What if outdoor gyms produced electricity?


A British company makes outdoor gyms that harness the energy of the people working out.

The electricity generated by exercisers can power the lights of the outdoor gym and charge phones.

The equipment can produce up to 400W, though 100W is more likely for the average non-athlete.

I can’t see this powering city services.  But, there plenty of opportunities for these in parks.  City Park has an outdoor gym already.  The Lafitte Greenway is under construction.  In both cases, the output could offset energy costs.


Of course, it would require usage to be constant and consistent.  Most of the science future scenarios I imagine on the website assume that the population of Greater New Orleans increases.  I don’t see why we can’t be a major metropolis, like New York and Los Angeles.  Therefore, I’ll say outdoor electricity-generating parks have a place in our science future.

What if we store air in underwater balloons to make electricity?

hydricity-balloonsBalloons are popular when it comes to imagining the science future.

Canadian company Hydrostor came up with a way to store compressed air in balloons underwater that can be used to create electricity when needed.

From a Hydrostor press release: “The technology works by running electricity through a compressor and converting it into compressed air. The compressed air is sent underwater where it is stored in large balloon-like structures. When electricity is needed again, the weight of the water pushes the air to the surface through an airline to an expander which converts the air back into electricity.”

Hydrostor has a system running in Toronto. It’s managed by the utility company which will “store electricity during off-peak hours when demand is low and electricity is cheapest, and return the stored electricity during times of high demand or during short-term power outages.”

According to Greentech Media, the base balloon storage system is designed to work at 650 feet deep about two miles offshore and will be marketed to island nations. The Toronto system is about two miles offshore in Lake Ontario at 180 feet deep.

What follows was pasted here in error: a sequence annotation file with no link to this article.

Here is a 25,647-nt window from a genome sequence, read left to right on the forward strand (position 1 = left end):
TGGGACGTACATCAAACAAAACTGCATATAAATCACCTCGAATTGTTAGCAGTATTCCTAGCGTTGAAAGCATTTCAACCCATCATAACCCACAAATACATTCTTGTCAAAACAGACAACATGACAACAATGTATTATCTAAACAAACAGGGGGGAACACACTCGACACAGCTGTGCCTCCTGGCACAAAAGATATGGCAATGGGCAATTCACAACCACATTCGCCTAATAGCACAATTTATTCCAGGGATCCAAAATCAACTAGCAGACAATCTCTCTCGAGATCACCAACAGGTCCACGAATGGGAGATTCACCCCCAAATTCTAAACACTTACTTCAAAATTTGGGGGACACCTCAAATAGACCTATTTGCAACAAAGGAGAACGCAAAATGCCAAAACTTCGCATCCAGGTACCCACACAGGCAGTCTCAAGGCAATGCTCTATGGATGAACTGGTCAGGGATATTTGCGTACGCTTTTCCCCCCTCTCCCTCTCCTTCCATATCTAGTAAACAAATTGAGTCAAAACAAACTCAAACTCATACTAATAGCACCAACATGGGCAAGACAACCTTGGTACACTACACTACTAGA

Lake Ontario has an average depth of 283 feet. Lake Pontchartrain has an average depth of 12 feet.  So, if we used a storage system like this, it would have to be off the coast in the Gulf of Mexico, unless we can modify it to work in shallow water.

Hydrostor has a YouTube video showing how they drill a pipe to the offshore location of the balloon storage.  (Off topic: excellent choice of background music.)

We know a thing or two about offshore drilling in Louisiana.  So, I think we can do this one.  I’ll add it to the Science Future Map in the Gulf.

What if we put solar panels on balloons?


An electro-chemist with the Japanese-French laboratory NextPV is studying the idea of putting solar cells on balloons and floating them high in the sky. This would make the solar cells “five times more abundant than on the ground.”

New Orleans is already a Top 10 solar energy city according to at least one report. Cloudy days and rain prevent 43% of the sunlight we could could get each year. Solar balloons would immediately improve that percentage because they would be above the clouds.

Potential problems would include airspace. Planes, helicopters, and drones would have to stay clear. And birds beware.

The balloons would have to be connected to the ground by cables. The cables would move around depending on the wind. So, solar balloon farms would use up a lot of surface area. We could put the solar balloon farms in Lake Pontchartrain and reroute airport traffic.

I like this idea. I am adding it to the Science Future Map.